Cricket clothing and equipment

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Cricket equipment at Southwater CC, in Southwater, West Sussex, England

Cricket clothing and equipment is regulated by the laws of cricket. Cricket whites, sometimes called flannels, are the loose fitting clothes which are worn while playing cricket so as not to restrict the player's movement. Use of protective equipment, such as cricket helmets, gloves and pads, is also regulated.

Clothing and protective gear[edit]

Fltr, clockwise: V-neck sweater (worn by South African Alviro Petersen); helmet, batting gloves, leg pads
  • Collared shirt (white in tests domestic; as per team kit in one day formats[international]) with short or long sleeves depending on the climate or personal preference.
  • Long trousers (white in tests and domestic; as per team kit in one day formats[international]).
  • Jumper (a woollen pullover, if necessary). This is usually a vest.
  • Sun hat, cricket cap or baseball cap.
  • Spiked shoes to increase traction.
  • Protective equipment
    • Jockstrap with cup pocket into which a "box", or protective cup, is inserted and held in place.
    • Abdominal guard or "box" or an L Guard for batters and wicket-keepers (often referred to as a cup, box or abdo guard). It is usually constructed from high density plastic with a padded edge, shaped like a hollow half-pear, and inserted into the jockstrap with cup pocket underwear of the batters and wicket-keeper. This is used to protect the crotch area against impact from the ball.
    • Helmet (often with a visor), worn by batters and fielders close to the batter on strike to protect their heads.
    • Leg pads, worn by the two batters and the wicket-keeper, used to protect the shin bone against impact from the ball. The wicket-keeping pads are slightly different from the batters'. Fielders that are fielding in close to the batters may wear shin guards under their trousers.
    • Thigh guard, arm guards, chest guard, and elbow guards to protect the body of the batters. Some batters use these and others do not, since they reduce mobility.
    • Gloves for batters only, thickly padded above the fingers and on the thumb of the hand, to protect against impact from the ball.
    • Wicket-keeper's gloves for the wicket-keeper. Usually includes webbing between the thumb and index fingers.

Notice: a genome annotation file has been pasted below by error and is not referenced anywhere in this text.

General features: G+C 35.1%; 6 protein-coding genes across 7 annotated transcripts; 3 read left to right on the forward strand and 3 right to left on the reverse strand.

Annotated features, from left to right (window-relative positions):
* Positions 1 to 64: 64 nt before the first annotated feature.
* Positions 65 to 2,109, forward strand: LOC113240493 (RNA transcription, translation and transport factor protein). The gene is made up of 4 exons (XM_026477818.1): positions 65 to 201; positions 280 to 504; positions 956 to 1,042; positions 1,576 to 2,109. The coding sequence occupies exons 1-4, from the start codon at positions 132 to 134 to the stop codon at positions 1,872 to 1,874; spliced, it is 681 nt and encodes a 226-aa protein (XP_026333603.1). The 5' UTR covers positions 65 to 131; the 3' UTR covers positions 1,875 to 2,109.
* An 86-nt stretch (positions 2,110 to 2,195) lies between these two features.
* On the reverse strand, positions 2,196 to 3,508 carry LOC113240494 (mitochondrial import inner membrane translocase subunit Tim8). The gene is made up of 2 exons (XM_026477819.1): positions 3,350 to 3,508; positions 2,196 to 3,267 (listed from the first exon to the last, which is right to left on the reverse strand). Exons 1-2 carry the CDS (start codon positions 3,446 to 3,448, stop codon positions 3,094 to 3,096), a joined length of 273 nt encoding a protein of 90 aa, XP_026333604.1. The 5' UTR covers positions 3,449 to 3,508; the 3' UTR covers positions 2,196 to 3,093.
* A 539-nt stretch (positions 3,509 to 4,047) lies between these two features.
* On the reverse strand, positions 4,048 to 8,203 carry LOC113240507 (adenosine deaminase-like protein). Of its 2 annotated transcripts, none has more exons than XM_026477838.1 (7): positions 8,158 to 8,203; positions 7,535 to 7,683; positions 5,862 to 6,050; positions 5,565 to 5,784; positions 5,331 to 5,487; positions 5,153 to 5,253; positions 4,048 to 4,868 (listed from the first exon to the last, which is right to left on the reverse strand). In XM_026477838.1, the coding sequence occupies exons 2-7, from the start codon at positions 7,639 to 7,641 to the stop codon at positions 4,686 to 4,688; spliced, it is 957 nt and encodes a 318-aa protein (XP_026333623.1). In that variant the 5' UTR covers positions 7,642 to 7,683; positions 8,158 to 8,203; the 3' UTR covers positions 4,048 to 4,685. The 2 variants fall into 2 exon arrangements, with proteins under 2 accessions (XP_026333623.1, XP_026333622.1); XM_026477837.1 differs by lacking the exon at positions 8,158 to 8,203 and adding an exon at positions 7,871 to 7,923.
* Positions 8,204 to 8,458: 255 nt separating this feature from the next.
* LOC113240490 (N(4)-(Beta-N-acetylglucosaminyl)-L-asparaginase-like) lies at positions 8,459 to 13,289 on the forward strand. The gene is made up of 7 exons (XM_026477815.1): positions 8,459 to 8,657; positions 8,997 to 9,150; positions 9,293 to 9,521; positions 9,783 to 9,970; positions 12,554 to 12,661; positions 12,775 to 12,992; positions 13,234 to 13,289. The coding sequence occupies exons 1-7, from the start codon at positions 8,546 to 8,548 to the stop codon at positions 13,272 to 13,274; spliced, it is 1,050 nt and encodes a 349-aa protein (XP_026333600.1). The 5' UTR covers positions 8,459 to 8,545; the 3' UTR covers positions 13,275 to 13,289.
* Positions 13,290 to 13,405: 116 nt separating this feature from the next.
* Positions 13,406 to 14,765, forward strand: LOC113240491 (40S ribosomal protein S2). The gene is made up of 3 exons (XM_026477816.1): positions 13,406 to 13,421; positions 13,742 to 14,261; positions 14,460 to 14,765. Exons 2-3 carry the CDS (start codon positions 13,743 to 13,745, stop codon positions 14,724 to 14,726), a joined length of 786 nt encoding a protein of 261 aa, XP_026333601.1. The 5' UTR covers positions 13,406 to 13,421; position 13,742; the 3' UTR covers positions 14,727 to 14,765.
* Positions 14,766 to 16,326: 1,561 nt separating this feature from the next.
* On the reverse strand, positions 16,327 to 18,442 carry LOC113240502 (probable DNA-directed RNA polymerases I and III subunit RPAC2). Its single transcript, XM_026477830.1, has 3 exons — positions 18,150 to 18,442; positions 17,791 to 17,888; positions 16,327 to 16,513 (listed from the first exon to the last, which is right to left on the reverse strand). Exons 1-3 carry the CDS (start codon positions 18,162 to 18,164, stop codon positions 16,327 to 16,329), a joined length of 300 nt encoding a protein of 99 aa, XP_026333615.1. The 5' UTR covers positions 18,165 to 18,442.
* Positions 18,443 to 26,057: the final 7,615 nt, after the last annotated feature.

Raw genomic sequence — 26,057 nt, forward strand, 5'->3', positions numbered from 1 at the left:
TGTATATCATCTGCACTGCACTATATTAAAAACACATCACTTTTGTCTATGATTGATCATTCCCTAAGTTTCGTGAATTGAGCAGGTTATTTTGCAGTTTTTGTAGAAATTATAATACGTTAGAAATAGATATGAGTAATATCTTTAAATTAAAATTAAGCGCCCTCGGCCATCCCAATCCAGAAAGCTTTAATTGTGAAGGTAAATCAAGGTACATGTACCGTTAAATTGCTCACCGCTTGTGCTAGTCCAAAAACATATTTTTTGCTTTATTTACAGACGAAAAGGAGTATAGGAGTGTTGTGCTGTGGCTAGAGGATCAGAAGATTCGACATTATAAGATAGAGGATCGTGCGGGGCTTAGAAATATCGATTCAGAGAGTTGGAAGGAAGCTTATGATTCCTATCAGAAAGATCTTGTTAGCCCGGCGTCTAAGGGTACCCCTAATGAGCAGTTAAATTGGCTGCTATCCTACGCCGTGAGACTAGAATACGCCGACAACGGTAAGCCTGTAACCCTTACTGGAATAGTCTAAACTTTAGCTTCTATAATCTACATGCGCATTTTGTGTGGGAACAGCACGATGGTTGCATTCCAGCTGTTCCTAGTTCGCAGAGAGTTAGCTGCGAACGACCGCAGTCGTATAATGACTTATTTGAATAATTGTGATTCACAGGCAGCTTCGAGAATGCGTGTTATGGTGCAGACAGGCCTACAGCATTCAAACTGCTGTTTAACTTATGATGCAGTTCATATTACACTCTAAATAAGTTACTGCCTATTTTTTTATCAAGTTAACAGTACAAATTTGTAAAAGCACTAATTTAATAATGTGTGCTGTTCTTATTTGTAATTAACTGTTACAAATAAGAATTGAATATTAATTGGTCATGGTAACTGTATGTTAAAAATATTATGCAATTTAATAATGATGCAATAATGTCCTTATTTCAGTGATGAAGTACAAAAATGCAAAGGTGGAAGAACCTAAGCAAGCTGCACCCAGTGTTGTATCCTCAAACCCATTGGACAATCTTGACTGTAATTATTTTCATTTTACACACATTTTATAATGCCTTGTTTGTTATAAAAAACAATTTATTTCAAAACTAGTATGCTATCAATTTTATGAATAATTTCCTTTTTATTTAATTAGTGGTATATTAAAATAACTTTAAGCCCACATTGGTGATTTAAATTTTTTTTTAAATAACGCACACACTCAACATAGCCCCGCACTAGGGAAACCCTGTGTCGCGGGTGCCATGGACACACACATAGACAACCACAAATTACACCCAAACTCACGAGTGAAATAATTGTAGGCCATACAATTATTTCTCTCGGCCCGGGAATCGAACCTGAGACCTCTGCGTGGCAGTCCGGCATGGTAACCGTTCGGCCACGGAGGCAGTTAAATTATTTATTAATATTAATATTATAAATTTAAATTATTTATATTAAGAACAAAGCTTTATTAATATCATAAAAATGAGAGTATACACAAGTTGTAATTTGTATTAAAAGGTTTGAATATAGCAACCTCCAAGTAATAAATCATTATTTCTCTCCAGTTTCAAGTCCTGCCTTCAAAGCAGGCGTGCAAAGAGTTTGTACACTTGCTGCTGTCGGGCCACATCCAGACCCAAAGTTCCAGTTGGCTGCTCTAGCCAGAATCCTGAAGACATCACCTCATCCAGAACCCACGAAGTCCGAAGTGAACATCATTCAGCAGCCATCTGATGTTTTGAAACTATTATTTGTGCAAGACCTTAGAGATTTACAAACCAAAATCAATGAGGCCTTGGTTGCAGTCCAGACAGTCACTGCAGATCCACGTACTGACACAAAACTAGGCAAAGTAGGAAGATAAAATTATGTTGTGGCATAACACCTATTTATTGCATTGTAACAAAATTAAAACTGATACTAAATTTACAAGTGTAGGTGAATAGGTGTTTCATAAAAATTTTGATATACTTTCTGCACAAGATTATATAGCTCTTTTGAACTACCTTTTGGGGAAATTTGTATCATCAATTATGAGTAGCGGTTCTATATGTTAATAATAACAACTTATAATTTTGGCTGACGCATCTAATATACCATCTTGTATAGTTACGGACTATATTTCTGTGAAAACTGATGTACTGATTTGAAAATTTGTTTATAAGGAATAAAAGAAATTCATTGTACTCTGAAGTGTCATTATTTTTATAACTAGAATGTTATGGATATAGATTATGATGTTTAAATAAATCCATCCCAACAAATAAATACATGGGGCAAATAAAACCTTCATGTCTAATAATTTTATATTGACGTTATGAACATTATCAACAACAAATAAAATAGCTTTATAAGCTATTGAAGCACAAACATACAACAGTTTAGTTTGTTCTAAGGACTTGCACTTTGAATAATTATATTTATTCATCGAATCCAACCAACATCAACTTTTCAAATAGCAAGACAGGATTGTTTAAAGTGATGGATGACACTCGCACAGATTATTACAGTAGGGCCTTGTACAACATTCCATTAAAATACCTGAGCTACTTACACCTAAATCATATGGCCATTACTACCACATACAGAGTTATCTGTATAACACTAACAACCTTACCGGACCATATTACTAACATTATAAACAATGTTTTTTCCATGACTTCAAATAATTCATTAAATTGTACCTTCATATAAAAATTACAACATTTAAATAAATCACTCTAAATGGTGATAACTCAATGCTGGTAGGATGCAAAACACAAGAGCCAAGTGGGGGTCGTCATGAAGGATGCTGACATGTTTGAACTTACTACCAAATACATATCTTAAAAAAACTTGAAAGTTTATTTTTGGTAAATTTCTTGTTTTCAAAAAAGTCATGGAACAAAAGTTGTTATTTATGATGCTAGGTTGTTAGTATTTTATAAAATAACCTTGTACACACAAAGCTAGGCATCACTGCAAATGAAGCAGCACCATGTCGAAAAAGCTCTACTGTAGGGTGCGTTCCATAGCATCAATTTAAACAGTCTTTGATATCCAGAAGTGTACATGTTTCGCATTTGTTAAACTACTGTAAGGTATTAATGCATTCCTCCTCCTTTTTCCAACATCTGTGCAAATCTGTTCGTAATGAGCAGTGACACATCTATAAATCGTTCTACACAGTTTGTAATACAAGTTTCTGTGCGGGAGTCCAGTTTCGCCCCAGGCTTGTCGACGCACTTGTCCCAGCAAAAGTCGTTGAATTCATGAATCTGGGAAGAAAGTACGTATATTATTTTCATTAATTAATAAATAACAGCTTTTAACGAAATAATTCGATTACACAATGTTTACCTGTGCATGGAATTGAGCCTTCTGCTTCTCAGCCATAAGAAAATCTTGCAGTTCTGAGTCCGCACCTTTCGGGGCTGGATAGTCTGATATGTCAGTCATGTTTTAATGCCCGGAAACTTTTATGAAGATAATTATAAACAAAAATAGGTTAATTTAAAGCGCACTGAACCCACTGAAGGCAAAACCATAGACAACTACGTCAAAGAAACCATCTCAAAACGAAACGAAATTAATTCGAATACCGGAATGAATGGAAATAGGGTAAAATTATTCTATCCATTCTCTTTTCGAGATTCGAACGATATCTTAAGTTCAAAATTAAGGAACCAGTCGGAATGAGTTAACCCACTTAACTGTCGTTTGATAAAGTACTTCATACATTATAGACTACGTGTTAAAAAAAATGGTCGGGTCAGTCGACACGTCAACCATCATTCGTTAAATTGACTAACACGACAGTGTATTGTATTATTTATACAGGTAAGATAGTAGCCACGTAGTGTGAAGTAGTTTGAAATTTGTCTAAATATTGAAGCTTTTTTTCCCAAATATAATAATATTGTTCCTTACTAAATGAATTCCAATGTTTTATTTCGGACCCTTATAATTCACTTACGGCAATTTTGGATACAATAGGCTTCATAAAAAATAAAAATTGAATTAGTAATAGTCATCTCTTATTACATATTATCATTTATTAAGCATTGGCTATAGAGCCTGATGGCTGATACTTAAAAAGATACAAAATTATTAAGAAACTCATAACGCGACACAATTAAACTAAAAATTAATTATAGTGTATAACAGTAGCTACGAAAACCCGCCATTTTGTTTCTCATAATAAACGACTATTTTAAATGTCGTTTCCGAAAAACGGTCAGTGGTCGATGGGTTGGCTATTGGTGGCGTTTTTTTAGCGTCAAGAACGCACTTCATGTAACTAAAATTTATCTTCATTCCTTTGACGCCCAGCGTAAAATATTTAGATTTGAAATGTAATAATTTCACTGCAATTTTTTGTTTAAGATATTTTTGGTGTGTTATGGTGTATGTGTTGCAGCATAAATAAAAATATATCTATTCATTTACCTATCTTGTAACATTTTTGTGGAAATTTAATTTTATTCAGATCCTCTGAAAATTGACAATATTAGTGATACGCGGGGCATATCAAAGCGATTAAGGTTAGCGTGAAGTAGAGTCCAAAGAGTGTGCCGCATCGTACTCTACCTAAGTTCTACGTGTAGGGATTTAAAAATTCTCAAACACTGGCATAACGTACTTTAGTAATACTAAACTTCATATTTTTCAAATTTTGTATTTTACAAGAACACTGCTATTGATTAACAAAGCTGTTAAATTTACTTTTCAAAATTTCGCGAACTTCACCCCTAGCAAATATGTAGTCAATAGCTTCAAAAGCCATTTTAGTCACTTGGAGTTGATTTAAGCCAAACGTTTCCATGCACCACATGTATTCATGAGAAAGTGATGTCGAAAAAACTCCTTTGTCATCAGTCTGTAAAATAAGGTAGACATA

Batters are allowed to wear gloves while batting. The batter can be also caught out if the ball touches the glove instead of the bat, provided the hand is in contact with the bat. This is because the glove is considered to be the extension of the bat. The batters may also wear protective helmets, usually with a visor, to protect themselves. Helmets are usually employed when facing fast bowlers. While playing spinners, it might not be employed (though injuries are still possible[1]).

Fielders cannot use gloves to field the ball. If they wilfully use any part of their clothing to field the ball they may be penalised 5 penalty runs to the opposition. If the fielders are fielding close to the batter, they are allowed to use helmets and leg guards worn under their clothing.[2]

As the wicket-keeper is positioned directly behind the batter, and therefore has the ball bowled directly at them, they are the only fielder allowed to wear gloves and (external) leg guards.[3]

Cricket clothing is generally white In Test cricket, as is traditional, but limited-overs cricket players generally have clothing based on team colors, similar to other sports.

Equipment[edit]

Fltr, clockwise: Cricket ball, bat, boundary (picket fence), sightscreen
  • Ball – A red, white or pink ball with a cork base, wrapped in twine covered with leather. The ball should have a circumference of 9.1 in (23 centimetres) unless it is a children's size.
  • Bat – A wooden bat is used. The wood used is from the Kashmir or English willow tree. The bat cannot be more than 38 inches (96.5 cm) long and 4.25 inches (10.8 cm) wide. Aluminum bats are not allowed. The bat has a long handle and one side has a smooth face.
  • Stumps – three upright wooden poles that, together with the bails, form the wicket.
  • Bails – two crosspieces made of wood, placed on top of the stumps.
  • Sight screen – A screen placed at the boundary known as the sight screen. This is aligned exactly parallel to the width of the pitch and behind both pairs of wickets.

See also[edit]

  • Street cricket, where much of the equipment isn't used or is replaced with easier-to-find alternatives

References[edit]

  1. ^ "India's Taniya Bhatia suffers concussion during Women's T20 World Cup final". The New Indian Express. Retrieved 31 August 2020.
  2. ^ Appendix D Archived 3 December 2013 at the Wayback Machine Laws of Cricket. Retrieved 23 November 2013.
  3. ^ Law 40 (The wicket-keeper) Archived 7 August 2015 at the Wayback Machine Laws of Cricket. Retrieved 23 November 2013.